]. Thus, IL-6 and IL-10 are cytokines that characterize the acute clinical condition of patients. Therefore, and with respect to the high negative predictive values of 0.984, 0.981 and 0.978 for IL-6, IL-10 and LBP, respectively, normal cytokine concentrations might be used to identify patients who can be treated as outpatients.
Similar to our results, previous studies have shown that the CRB score fails to predict many severe courses of CAP. Consequently, it has been suggested that age ≥ 65 years should be included to identify patients at high risk because of potential comorbidities [25
]; the resulting CRB-65 score has been shown to useful in characterizing the acute clinical condition and the risk of a severe course of CAP.
Cardiovascular markers such as copeptin (proAVP), proET1 or MR-proANP, or adrenomedullin (MR-proADM) which has multiple effects, reflect at least in part non-pulmonary comorbidities [19
]. These biomarkers have the highest predictive value for death within 30 or 180 days. Inflammatory biomarkers such as PCT, which has a delayed concentration kinetic, have an intermediate predictive value that is comparable with the clinical CRB-65 score. We have shown that inflammatory markers that are rapidly regulated have a low predictive value that is comparable with that of the CRB score. Further studies should answer the questions: (1) does a combination these biomarkers with a cardiovascular marker further improve the prediction of the course of CAP, and (2) can these biomarkers be used to monitor disease progression? The latter question is not addressed within the CAPNETZ study because the timing of the biomarker measurements is not standardized, except that the blood samples were collected within 24 h after presentation at the study center. Under these conditions biomarkers that have short peak concentrations at defined disease states may have lower prognostic values compared with those with long-lasting elevated concentrations.
In CAP, the determination of the etiology of the microbial pathogen is essential to target therapeutic decisions. In our study population the etiology remained unknown in 67.9% of the patients; this is comparable with previous findings [11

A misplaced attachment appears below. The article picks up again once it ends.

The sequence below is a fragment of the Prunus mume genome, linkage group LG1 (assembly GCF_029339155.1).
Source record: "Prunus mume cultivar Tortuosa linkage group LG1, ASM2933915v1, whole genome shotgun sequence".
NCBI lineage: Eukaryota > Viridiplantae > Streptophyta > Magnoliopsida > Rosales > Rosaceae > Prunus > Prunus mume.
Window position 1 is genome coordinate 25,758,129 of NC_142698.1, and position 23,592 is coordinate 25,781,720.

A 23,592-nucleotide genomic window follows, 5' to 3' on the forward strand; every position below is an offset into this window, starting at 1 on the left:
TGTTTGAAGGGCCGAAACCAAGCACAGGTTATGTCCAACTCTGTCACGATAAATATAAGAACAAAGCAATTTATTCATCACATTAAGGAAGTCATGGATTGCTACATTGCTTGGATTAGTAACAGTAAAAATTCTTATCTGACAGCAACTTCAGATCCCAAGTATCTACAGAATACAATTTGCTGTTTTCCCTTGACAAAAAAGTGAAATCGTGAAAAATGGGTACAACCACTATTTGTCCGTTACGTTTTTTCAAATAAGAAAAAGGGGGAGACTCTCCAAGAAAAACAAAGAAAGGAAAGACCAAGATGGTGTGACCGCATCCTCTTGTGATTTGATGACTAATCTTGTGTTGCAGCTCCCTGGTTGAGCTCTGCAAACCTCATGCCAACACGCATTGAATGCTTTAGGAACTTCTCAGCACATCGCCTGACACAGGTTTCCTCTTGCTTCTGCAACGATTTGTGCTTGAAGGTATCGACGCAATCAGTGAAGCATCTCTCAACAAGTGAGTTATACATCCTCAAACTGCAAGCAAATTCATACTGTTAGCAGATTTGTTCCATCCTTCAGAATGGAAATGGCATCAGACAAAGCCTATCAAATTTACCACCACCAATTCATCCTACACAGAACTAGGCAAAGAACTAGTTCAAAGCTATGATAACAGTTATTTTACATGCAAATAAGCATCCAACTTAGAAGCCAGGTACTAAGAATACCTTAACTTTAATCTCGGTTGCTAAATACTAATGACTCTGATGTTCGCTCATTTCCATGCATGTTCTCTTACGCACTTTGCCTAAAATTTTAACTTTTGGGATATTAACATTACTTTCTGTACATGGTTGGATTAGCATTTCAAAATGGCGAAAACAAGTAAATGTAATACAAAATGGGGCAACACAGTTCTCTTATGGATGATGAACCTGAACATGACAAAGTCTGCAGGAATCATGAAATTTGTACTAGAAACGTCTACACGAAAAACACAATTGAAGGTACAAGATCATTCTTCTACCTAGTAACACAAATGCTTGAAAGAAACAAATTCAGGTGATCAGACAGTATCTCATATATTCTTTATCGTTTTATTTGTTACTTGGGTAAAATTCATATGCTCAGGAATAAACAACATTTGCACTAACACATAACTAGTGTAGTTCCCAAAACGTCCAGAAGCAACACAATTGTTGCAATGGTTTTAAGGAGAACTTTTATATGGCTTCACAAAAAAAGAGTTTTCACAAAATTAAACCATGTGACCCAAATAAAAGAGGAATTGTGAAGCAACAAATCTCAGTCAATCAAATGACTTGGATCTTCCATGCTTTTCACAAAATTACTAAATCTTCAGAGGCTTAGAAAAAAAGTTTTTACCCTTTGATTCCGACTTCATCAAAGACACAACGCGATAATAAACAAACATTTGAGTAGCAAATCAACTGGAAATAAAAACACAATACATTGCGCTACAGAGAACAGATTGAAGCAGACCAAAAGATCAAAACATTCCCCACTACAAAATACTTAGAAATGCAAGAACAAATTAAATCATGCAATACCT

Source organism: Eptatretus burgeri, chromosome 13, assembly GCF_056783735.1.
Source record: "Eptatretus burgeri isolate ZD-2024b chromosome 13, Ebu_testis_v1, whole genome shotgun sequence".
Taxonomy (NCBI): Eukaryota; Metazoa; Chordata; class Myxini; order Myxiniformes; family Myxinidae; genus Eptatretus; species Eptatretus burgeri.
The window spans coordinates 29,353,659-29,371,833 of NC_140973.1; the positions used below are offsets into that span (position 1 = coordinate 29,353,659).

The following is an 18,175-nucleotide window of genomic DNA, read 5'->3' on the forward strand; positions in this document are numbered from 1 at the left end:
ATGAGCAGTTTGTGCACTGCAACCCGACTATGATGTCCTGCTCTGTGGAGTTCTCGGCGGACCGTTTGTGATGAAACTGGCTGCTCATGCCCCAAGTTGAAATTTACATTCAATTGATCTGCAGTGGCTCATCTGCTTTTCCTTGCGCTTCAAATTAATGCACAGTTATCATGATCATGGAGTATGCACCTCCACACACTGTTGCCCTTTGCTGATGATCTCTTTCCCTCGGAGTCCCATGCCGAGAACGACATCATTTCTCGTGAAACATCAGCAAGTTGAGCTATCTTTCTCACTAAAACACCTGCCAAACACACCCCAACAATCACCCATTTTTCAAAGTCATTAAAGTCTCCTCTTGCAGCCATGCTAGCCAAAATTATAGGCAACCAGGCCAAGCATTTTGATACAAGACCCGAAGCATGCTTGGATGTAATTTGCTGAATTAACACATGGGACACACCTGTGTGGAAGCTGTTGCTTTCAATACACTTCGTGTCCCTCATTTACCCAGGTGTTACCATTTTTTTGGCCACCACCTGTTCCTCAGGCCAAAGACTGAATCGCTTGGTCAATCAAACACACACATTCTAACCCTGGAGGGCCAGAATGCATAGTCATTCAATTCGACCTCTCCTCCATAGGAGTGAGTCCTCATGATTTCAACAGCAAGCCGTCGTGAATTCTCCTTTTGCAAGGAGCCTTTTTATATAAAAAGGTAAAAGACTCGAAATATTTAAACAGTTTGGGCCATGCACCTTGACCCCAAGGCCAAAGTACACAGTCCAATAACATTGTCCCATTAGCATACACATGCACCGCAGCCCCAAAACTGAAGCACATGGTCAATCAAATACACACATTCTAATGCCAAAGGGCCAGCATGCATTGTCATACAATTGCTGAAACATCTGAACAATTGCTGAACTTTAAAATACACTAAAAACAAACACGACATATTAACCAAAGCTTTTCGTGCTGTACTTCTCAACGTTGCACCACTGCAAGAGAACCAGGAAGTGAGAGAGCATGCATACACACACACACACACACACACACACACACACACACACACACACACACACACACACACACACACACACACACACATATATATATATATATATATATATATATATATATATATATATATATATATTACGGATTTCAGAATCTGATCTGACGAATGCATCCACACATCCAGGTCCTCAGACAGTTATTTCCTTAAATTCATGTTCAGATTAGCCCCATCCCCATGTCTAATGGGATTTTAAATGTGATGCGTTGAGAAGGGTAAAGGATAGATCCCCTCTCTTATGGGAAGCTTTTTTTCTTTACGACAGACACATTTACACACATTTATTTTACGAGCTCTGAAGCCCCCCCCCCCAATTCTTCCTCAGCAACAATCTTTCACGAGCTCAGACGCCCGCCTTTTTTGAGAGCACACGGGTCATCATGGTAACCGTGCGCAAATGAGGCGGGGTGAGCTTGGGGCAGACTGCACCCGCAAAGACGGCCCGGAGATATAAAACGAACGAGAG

]. It has been suggested that diagnostic sensitivity is reduced by antibiotic pretreatment prior to hospital admission. For example, typical pathogens such as S. pneumoniae
are easily missed after a single dose of antimicrobial treatment [11
]. In our study we found no association between antibiotic pretreatment and identification of etiologic microbial pathogen. The identification rate was higher patients with a severe course of pneumonia.
The highest concentrations of LBP, IL-6 and IL-10 were found in patients infected with typical bacteria. In previous studies, elevated IL-6 concentrations were found in patients infected with S. pneumoniae
]. The concentration of the anti-inflammatory IL-10 was increased in parallel to the increase in pro-inflammatory IL-6, and this reflects the amplification of antimicrobial as well as host-protective processes in CAP [35
In our study, the LBP concentration was the best parameter to differentiate between typical and atypical or viral pathogens, and we found significantly higher LBP concentrations in patients with typical bacterial infections. In addition, in our study population, we found significantly higher LBP concentrations in patients with atypical infections compared with patients infected with an unknown pathogen. Masia et al.
found LBP concentrations to be similar in patients infected with unknown pathogens, compared with those with viral and atypical infections [37
]. Within the group of typical bacterial infections, we found higher LBP concentrations in patients infected with Gram-positive bacteria. This supports the previous finding that LBP is a non-specific marker of bacterial infection [25